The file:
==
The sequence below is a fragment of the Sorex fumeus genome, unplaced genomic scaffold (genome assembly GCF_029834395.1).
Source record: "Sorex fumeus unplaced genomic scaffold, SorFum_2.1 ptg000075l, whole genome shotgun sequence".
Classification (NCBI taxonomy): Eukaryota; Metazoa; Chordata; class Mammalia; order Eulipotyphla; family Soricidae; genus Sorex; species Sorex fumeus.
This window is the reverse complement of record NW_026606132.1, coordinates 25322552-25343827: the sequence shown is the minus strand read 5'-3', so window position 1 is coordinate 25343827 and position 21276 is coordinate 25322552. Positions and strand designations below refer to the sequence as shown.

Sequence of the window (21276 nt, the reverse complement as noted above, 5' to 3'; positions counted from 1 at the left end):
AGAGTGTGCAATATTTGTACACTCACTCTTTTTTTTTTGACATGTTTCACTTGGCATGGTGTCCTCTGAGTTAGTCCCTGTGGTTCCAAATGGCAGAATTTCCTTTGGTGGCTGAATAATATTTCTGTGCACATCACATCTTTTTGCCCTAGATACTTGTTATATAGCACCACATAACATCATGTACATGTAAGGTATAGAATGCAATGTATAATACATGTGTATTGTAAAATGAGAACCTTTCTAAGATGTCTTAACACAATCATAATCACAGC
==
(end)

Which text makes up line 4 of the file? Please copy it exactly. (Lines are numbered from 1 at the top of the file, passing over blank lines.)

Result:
This window is the reverse complement of record NW_026606132.1, coordinates 25322552-25343827: the sequence shown is the minus strand read 5'-3', so window position 1 is coordinate 25343827 and position 21276 is coordinate 25322552. Positions and strand designations below refer to the sequence as shown.